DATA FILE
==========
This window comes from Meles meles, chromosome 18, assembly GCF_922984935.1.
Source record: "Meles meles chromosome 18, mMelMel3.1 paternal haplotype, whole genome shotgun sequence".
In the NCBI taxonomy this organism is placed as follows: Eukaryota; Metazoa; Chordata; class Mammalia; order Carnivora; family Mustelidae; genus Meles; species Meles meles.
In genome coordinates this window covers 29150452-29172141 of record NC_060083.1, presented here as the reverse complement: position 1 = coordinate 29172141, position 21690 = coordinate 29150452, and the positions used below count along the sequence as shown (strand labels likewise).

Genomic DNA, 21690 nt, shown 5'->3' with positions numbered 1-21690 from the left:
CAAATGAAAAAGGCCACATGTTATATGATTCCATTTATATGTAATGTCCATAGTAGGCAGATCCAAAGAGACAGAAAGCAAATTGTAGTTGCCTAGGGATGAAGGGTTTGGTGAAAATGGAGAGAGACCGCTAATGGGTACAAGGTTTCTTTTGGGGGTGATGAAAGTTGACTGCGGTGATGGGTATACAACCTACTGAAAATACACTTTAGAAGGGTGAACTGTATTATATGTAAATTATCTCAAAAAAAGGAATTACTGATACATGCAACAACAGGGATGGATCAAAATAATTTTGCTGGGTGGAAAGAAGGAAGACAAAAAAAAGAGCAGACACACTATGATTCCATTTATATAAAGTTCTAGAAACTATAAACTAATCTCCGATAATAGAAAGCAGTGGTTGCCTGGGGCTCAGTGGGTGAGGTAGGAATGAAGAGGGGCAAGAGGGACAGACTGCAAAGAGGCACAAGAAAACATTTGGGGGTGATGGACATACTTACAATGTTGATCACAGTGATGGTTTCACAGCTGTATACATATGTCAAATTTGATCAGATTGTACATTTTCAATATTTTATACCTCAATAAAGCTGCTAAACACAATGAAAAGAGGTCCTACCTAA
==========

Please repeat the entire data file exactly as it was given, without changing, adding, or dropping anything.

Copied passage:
This window comes from Meles meles, chromosome 18, assembly GCF_922984935.1.
Source record: "Meles meles chromosome 18, mMelMel3.1 paternal haplotype, whole genome shotgun sequence".
In the NCBI taxonomy this organism is placed as follows: Eukaryota; Metazoa; Chordata; class Mammalia; order Carnivora; family Mustelidae; genus Meles; species Meles meles.
In genome coordinates this window covers 29150452-29172141 of record NC_060083.1, presented here as the reverse complement: position 1 = coordinate 29172141, position 21690 = coordinate 29150452, and the positions used below count along the sequence as shown (strand labels likewise).

Genomic DNA, 21690 nt, shown 5'->3' with positions numbered 1-21690 from the left:
CAAATGAAAAAGGCCACATGTTATATGATTCCATTTATATGTAATGTCCATAGTAGGCAGATCCAAAGAGACAGAAAGCAAATTGTAGTTGCCTAGGGATGAAGGGTTTGGTGAAAATGGAGAGAGACCGCTAATGGGTACAAGGTTTCTTTTGGGGGTGATGAAAGTTGACTGCGGTGATGGGTATACAACCTACTGAAAATACACTTTAGAAGGGTGAACTGTATTATATGTAAATTATCTCAAAAAAAGGAATTACTGATACATGCAACAACAGGGATGGATCAAAATAATTTTGCTGGGTGGAAAGAAGGAAGACAAAAAAAAGAGCAGACACACTATGATTCCATTTATATAAAGTTCTAGAAACTATAAACTAATCTCCGATAATAGAAAGCAGTGGTTGCCTGGGGCTCAGTGGGTGAGGTAGGAATGAAGAGGGGCAAGAGGGACAGACTGCAAAGAGGCACAAGAAAACATTTGGGGGTGATGGACATACTTACAATGTTGATCACAGTGATGGTTTCACAGCTGTATACATATGTCAAATTTGATCAGATTGTACATTTTCAATATTTTATACCTCAATAAAGCTGCTAAACACAATGAAAAGAGGTCCTACCTAA